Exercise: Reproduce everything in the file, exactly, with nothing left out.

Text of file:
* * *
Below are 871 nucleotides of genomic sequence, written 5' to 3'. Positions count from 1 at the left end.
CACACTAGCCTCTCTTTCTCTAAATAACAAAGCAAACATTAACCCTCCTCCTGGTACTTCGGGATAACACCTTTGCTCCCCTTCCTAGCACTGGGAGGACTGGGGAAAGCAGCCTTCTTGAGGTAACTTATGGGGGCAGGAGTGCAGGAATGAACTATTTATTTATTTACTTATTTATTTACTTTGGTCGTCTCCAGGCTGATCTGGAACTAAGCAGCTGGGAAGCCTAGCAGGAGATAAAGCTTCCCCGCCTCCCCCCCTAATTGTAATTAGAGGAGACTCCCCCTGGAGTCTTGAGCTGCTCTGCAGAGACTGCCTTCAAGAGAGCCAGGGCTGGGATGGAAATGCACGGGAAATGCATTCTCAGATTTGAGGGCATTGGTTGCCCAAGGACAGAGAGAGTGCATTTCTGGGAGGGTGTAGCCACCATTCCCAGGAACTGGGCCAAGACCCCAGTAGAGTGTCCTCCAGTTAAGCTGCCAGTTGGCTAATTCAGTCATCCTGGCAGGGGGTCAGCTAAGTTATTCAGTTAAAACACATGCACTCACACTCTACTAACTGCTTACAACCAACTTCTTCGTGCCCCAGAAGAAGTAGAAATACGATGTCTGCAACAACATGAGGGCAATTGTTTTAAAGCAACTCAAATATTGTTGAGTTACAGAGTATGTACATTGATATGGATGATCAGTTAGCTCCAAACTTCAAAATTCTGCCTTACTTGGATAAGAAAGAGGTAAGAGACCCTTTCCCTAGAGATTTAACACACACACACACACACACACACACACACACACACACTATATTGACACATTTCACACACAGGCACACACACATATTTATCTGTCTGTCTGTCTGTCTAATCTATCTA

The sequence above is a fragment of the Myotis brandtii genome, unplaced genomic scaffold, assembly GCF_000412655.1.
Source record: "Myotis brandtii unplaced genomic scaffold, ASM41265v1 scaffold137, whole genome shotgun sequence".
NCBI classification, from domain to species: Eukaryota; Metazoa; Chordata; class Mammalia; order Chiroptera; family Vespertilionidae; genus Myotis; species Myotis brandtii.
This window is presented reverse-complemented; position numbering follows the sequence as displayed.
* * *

Below are 871 nucleotides of genomic sequence, written 5' to 3'. Positions count from 1 at the left end.
CACACTAGCCTCTCTTTCTCTAAATAACAAAGCAAACATTAACCCTCCTCCTGGTACTTCGGGATAACACCTTTGCTCCCCTTCCTAGCACTGGGAGGACTGGGGAAAGCAGCCTTCTTGAGGTAACTTATGGGGGCAGGAGTGCAGGAATGAACTATTTATTTATTTACTTATTTATTTACTTTGGTCGTCTCCAGGCTGATCTGGAACTAAGCAGCTGGGAAGCCTAGCAGGAGATAAAGCTTCCCCGCCTCCCCCCCTAATTGTAATTAGAGGAGACTCCCCCTGGAGTCTTGAGCTGCTCTGCAGAGACTGCCTTCAAGAGAGCCAGGGCTGGGATGGAAATGCACGGGAAATGCATTCTCAGATTTGAGGGCATTGGTTGCCCAAGGACAGAGAGAGTGCATTTCTGGGAGGGTGTAGCCACCATTCCCAGGAACTGGGCCAAGACCCCAGTAGAGTGTCCTCCAGTTAAGCTGCCAGTTGGCTAATTCAGTCATCCTGGCAGGGGGTCAGCTAAGTTATTCAGTTAAAACACATGCACTCACACTCTACTAACTGCTTACAACCAACTTCTTCGTGCCCCAGAAGAAGTAGAAATACGATGTCTGCAACAACATGAGGGCAATTGTTTTAAAGCAACTCAAATATTGTTGAGTTACAGAGTATGTACATTGATATGGATGATCAGTTAGCTCCAAACTTCAAAATTCTGCCTTACTTGGATAAGAAAGAGGTAAGAGACCCTTTCCCTAGAGATTTAACACACACACACACACACACACACACACACACACACACTATATTGACACATTTCACACACAGGCACACACACATATTTATCTGTCTGTCTGTCTGTCTAATCTATCTA

The sequence above is a fragment of the Myotis brandtii genome, unplaced genomic scaffold, assembly GCF_000412655.1.
Source record: "Myotis brandtii unplaced genomic scaffold, ASM41265v1 scaffold137, whole genome shotgun sequence".
NCBI classification, from domain to species: Eukaryota; Metazoa; Chordata; class Mammalia; order Chiroptera; family Vespertilionidae; genus Myotis; species Myotis brandtii.
This window is presented reverse-complemented; position numbering follows the sequence as displayed.